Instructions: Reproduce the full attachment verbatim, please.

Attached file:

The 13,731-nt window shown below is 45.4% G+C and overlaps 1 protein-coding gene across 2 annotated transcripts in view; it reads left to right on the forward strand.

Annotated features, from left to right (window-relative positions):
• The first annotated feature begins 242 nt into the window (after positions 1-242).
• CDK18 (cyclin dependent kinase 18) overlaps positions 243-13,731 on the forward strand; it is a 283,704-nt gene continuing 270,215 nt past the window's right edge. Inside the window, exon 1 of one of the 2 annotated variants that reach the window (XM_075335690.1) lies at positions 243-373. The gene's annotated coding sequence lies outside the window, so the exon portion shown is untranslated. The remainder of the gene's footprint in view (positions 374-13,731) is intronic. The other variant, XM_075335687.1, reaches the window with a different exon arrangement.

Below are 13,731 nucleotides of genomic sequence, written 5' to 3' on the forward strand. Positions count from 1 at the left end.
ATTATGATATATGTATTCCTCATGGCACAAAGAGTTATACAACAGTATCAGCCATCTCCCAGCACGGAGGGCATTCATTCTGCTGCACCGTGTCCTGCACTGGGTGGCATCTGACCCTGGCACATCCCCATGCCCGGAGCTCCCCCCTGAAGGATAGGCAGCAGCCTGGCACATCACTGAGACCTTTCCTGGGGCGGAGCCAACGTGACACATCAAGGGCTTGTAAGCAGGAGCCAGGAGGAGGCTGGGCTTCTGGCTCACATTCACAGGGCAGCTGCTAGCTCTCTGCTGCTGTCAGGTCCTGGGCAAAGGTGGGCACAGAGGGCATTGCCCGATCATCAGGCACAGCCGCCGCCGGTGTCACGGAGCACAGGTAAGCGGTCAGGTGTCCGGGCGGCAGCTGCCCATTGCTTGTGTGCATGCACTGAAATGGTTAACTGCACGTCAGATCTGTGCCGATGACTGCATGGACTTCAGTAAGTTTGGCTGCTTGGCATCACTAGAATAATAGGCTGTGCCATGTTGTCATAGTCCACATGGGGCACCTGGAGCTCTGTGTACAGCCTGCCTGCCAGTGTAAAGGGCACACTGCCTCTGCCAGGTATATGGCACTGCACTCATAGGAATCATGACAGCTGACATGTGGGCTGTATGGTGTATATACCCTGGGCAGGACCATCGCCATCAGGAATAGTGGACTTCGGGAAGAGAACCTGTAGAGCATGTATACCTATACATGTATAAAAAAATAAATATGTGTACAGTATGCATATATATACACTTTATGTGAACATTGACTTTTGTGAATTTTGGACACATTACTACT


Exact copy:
The 13,731-nt window shown below is 45.4% G+C and overlaps 1 protein-coding gene across 2 annotated transcripts in view; it reads left to right on the forward strand.

Annotated features, from left to right (window-relative positions):
• The first annotated feature begins 242 nt into the window (after positions 1-242).
• CDK18 (cyclin dependent kinase 18) overlaps positions 243-13,731 on the forward strand; it is a 283,704-nt gene continuing 270,215 nt past the window's right edge. Inside the window, exon 1 of one of the 2 annotated variants that reach the window (XM_075335690.1) lies at positions 243-373. The gene's annotated coding sequence lies outside the window, so the exon portion shown is untranslated. The remainder of the gene's footprint in view (positions 374-13,731) is intronic. The other variant, XM_075335687.1, reaches the window with a different exon arrangement.

Below are 13,731 nucleotides of genomic sequence, written 5' to 3' on the forward strand. Positions count from 1 at the left end.
ATTATGATATATGTATTCCTCATGGCACAAAGAGTTATACAACAGTATCAGCCATCTCCCAGCACGGAGGGCATTCATTCTGCTGCACCGTGTCCTGCACTGGGTGGCATCTGACCCTGGCACATCCCCATGCCCGGAGCTCCCCCCTGAAGGATAGGCAGCAGCCTGGCACATCACTGAGACCTTTCCTGGGGCGGAGCCAACGTGACACATCAAGGGCTTGTAAGCAGGAGCCAGGAGGAGGCTGGGCTTCTGGCTCACATTCACAGGGCAGCTGCTAGCTCTCTGCTGCTGTCAGGTCCTGGGCAAAGGTGGGCACAGAGGGCATTGCCCGATCATCAGGCACAGCCGCCGCCGGTGTCACGGAGCACAGGTAAGCGGTCAGGTGTCCGGGCGGCAGCTGCCCATTGCTTGTGTGCATGCACTGAAATGGTTAACTGCACGTCAGATCTGTGCCGATGACTGCATGGACTTCAGTAAGTTTGGCTGCTTGGCATCACTAGAATAATAGGCTGTGCCATGTTGTCATAGTCCACATGGGGCACCTGGAGCTCTGTGTACAGCCTGCCTGCCAGTGTAAAGGGCACACTGCCTCTGCCAGGTATATGGCACTGCACTCATAGGAATCATGACAGCTGACATGTGGGCTGTATGGTGTATATACCCTGGGCAGGACCATCGCCATCAGGAATAGTGGACTTCGGGAAGAGAACCTGTAGAGCATGTATACCTATACATGTATAAAAAAATAAATATGTGTACAGTATGCATATATATACACTTTATGTGAACATTGACTTTTGTGAATTTTGGACACATTACTACT